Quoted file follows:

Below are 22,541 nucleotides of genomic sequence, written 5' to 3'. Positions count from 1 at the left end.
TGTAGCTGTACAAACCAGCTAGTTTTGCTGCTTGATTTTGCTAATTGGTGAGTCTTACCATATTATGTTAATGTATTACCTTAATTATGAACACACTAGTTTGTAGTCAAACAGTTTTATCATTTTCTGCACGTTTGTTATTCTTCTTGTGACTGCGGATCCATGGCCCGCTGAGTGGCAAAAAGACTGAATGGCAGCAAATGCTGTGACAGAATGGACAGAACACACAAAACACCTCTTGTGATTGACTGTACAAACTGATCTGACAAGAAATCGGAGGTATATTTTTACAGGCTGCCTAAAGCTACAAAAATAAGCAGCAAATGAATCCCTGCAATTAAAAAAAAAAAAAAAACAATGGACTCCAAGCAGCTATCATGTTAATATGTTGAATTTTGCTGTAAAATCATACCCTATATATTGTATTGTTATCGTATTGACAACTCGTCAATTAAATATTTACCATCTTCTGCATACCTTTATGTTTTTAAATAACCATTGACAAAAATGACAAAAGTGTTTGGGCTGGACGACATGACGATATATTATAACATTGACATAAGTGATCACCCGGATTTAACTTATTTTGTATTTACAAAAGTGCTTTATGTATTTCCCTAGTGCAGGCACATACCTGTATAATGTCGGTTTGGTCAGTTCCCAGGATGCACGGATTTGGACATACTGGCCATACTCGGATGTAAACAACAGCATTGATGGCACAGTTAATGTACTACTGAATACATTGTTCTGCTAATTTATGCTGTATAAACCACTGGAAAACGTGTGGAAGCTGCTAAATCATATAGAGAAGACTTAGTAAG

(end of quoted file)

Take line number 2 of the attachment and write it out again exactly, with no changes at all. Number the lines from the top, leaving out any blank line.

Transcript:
TGTAGCTGTACAAACCAGCTAGTTTTGCTGCTTGATTTTGCTAATTGGTGAGTCTTACCATATTATGTTAATGTATTACCTTAATTATGAACACACTAGTTTGTAGTCAAACAGTTTTATCATTTTCTGCACGTTTGTTATTCTTCTTGTGACTGCGGATCCATGGCCCGCTGAGTGGCAAAAAGACTGAATGGCAGCAAATGCTGTGACAGAATGGACAGAACACACAAAACACCTCTTGTGATTGACTGTACAAACTGATCTGACAAGAAATCGGAGGTATATTTTTACAGGCTGCCTAAAGCTACAAAAATAAGCAGCAAATGAATCCCTGCAATTAAAAAAAAAAAAAAAACAATGGACTCCAAGCAGCTATCATGTTAATATGTTGAATTTTGCTGTAAAATCATACCCTATATATTGTATTGTTATCGTATTGACAACTCGTCAATTAAATATTTACCATCTTCTGCATACCTTTATGTTTTTAAATAACCATTGACAAAAATGACAAAAGTGTTTGGGCTGGACGACATGACGATATATTATAACATTGACATAAGTGATCACCCGGATTTAACTTATTTTGTATTTACAAAAGTGCTTTATGTATTTCCCTAGTGCAGGCACATACCTGTATAATGTCGGTTTGGTCAGTTCCCAGGATGCACGGATTTGGACATACTGGCCATACTCGGATGTAAACAACAGCATTGATGGCACAGTTAATGTACTACTGAATACATTGTTCTGCTAATTTATGCTGTATAAACCACTGGAAAACGTGTGGAAGCTGCTAAATCATATAGAGAAGACTTAGTAAG